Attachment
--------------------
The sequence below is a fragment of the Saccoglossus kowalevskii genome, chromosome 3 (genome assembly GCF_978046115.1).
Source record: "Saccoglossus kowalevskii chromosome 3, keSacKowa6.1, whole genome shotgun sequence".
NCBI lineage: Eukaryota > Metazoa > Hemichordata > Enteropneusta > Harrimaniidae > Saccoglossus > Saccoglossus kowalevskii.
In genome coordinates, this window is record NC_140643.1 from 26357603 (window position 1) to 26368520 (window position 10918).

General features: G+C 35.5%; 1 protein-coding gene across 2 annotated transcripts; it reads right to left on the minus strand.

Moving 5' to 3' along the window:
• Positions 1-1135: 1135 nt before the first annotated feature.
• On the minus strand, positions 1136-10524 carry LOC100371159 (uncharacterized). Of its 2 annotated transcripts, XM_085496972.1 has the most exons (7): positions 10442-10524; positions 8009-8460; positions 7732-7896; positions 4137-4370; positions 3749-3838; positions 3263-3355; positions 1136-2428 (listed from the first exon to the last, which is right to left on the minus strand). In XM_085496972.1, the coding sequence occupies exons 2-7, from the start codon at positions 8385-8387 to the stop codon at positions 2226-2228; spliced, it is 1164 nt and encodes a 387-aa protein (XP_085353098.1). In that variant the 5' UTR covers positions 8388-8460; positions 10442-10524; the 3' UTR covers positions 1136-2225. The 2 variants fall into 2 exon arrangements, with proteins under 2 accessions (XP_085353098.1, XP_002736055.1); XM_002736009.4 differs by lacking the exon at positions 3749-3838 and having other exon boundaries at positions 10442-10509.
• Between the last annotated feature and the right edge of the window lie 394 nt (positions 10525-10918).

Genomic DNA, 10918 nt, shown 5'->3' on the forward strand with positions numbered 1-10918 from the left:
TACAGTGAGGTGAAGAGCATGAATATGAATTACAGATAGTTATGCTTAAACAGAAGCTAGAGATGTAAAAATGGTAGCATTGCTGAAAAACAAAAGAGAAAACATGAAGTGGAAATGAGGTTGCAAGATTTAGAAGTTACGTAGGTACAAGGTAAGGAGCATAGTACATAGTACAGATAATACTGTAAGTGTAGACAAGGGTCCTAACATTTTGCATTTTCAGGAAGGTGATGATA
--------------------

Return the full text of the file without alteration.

The sequence below is a fragment of the Saccoglossus kowalevskii genome, chromosome 3 (genome assembly GCF_978046115.1).
Source record: "Saccoglossus kowalevskii chromosome 3, keSacKowa6.1, whole genome shotgun sequence".
NCBI lineage: Eukaryota > Metazoa > Hemichordata > Enteropneusta > Harrimaniidae > Saccoglossus > Saccoglossus kowalevskii.
In genome coordinates, this window is record NC_140643.1 from 26357603 (window position 1) to 26368520 (window position 10918).

General features: G+C 35.5%; 1 protein-coding gene across 2 annotated transcripts; it reads right to left on the minus strand.

Moving 5' to 3' along the window:
• Positions 1-1135: 1135 nt before the first annotated feature.
• On the minus strand, positions 1136-10524 carry LOC100371159 (uncharacterized). Of its 2 annotated transcripts, XM_085496972.1 has the most exons (7): positions 10442-10524; positions 8009-8460; positions 7732-7896; positions 4137-4370; positions 3749-3838; positions 3263-3355; positions 1136-2428 (listed from the first exon to the last, which is right to left on the minus strand). In XM_085496972.1, the coding sequence occupies exons 2-7, from the start codon at positions 8385-8387 to the stop codon at positions 2226-2228; spliced, it is 1164 nt and encodes a 387-aa protein (XP_085353098.1). In that variant the 5' UTR covers positions 8388-8460; positions 10442-10524; the 3' UTR covers positions 1136-2225. The 2 variants fall into 2 exon arrangements, with proteins under 2 accessions (XP_085353098.1, XP_002736055.1); XM_002736009.4 differs by lacking the exon at positions 3749-3838 and having other exon boundaries at positions 10442-10509.
• Between the last annotated feature and the right edge of the window lie 394 nt (positions 10525-10918).

Genomic DNA, 10918 nt, shown 5'->3' on the forward strand with positions numbered 1-10918 from the left:
TACAGTGAGGTGAAGAGCATGAATATGAATTACAGATAGTTATGCTTAAACAGAAGCTAGAGATGTAAAAATGGTAGCATTGCTGAAAAACAAAAGAGAAAACATGAAGTGGAAATGAGGTTGCAAGATTTAGAAGTTACGTAGGTACAAGGTAAGGAGCATAGTACATAGTACAGATAATACTGTAAGTGTAGACAAGGGTCCTAACATTTTGCATTTTCAGGAAGGTGATGATA